Venice: How Do You Do a Film Festival Without (Hollywood) Stars? 

Venice: How Do You Do a Film Festival Without (Hollywood) Stars? 

If a film festival falls in the middle of a strike, will anyone come? What could have been a purely philosophical question has become a stark reality for the 80th Biennale, which, despite the ongoing SAG-AFTRA and WGA strikes, is still hoping to pack its red carpet with A-list celebrities.

Several hot-ticket titles in Venice this year, including Michael Mann’s Ferrari starring Adam Driver and Penélope Cruz, and Luc Besson’s Dogman with Caleb Landry Jones, have secured interim agreement waivers from SAG-AFTRA to allow affiliated talent to do promotion and publicity at the festival. And the actors union last week explicitly encouraged its members to promote approved projects, as a way to support the indie industry. Films from the streamers or the studios, so-called “struck productions,” cannot get interim agreement waivers from the unions.

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Waiver or not, however, it remains to be seen if the talent will actually show up. Even with permission from the union, many top stars might opt instead to stand in solidarity with their striking peers and not risk the potential bad optics of posing for selfies on the Lido. “Glamming it up at Venice while your colleagues are on the picket line isn’t a good look,” notes one festival publicist.

Anna Manuelli, the up-and-coming Italian lead in Saverio Costanzo’s competition title Finally Dawn, will be in Venice, but not the film’s better-known Hollywood talent, including Lily James and Willem Dafoe. Robert Lorenz’s Irish action thriller In the Land of Saints and Sinners will have to do without the red carpet draw of lead Liam Neeson.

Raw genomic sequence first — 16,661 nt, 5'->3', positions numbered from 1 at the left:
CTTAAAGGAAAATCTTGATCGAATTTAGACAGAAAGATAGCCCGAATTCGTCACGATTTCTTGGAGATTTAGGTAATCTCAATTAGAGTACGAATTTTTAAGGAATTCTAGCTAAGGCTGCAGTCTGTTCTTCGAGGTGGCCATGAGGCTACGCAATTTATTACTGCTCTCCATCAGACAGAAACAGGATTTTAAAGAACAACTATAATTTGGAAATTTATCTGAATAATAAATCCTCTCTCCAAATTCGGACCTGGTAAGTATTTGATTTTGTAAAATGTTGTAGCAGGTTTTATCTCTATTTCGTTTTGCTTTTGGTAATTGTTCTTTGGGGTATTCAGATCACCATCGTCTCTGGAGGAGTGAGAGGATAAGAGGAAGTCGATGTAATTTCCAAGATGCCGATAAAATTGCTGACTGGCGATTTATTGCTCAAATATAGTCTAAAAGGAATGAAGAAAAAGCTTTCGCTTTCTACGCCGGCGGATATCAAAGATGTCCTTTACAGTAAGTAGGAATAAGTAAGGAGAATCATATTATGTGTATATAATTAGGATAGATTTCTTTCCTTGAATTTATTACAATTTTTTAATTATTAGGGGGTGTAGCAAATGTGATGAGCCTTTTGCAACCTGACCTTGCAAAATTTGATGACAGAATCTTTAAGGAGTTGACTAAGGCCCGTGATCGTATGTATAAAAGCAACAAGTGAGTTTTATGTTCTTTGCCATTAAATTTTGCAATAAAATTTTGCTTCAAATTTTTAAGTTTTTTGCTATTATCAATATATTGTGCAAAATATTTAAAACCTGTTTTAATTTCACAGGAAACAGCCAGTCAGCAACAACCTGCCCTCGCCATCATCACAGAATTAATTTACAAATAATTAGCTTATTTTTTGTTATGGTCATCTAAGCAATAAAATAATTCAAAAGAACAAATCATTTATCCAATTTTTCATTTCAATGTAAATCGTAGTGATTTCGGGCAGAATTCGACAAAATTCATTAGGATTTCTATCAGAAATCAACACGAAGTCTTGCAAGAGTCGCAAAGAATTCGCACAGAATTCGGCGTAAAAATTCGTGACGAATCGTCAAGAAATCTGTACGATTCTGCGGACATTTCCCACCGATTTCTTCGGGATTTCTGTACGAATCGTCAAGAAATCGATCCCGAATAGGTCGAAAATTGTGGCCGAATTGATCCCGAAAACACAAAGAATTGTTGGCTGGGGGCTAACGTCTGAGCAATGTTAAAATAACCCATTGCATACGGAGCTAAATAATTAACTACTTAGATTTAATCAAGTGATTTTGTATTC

Privately, many producers and sales agents have also complained that the union waiver system has been applied haphazardly, with no reasons given for why one project received an interim agreement while another was rejected. This has meant that, even as Venice kicks off, the red carpet attendance of a number of top talents is still TBD.

Bradley Cooper, for one, won’t be walking the Venice red carpet this year for the world premiere of his new film, Maestro. Theoretically, Cooper could have gone to the Lido as the film’s director but, given that he also stars as composer Leonard Bernstein in the period drama, he decided to show his support for striking actors by staying home. Maestro is also a Netflix film, and any promotion of a studio- or streamer-backed movie could trigger a SAG-AFTRA backlash.

This could even be the case for Ferrari, which secured its promotional waiver thanks to its U.S. distributor, Neon, an independent, non-AMPTP company. Driver, who plays racing car icon Enzo Ferrari, is expected to attend Venice, as is Cruz, who plays Ferrari’s wife, Laura. But Amazon, a member of AMPTP, will be releasing the biopic in multiple international territories. If the stars promote the movie at the festival, will they be seen as scabs?

For AMPTP-backed titles, Venice will be a starless affair. Yorgos Lanthimos will be doing press in Venice for his competition entry, Poor Things, which Disney’s Searchlight Pictures is releasing in the U.S., but without his A-list cast of Emma Stone, Mark Ruffalo and Margaret Qualley. Instead, Searchlight is offering up below-the-line heads of department for press junkets.

Netflix is taking a similar tack, flying in crafts talent for David Fincher’s The Killer, including Oscar-winning cinematographer Erik Messerschmidt and composers Trent Reznor and Atticus Ross, as well as Maestro’s cinematographer Matthew Libatique and costume designer Mark Bridges. “It’s going to be red carpets packed with film editors, make-up artists, and VFX specialists,” notes one independent publicist, adding ironically, “not sure if that will draw the paparazzi.”

It will be up to the true independents, and the international features with big, but non-American, talents to take on the mantle of Venice celebrity glam. Danish heartthrob Mads Mikkelsen should draw the crowds for the premiere of The Promised Land, a Scandinavian period drama. Eurostars Fanny Ardant and Joaquim de Almeida are expected for Roman Polanski’s film The Palace. Hong Kong icon Tony Leung will be in town to receive a lifetime achievement award. Landry Jones and Dogman co-star Jojo T. Gibbs will be doing the Lido circuit, along with director Besson. Not quite the star-studded spectacular Venice had hoped for on its 80th anniversary. But probably enough to keep Lido fans screaming.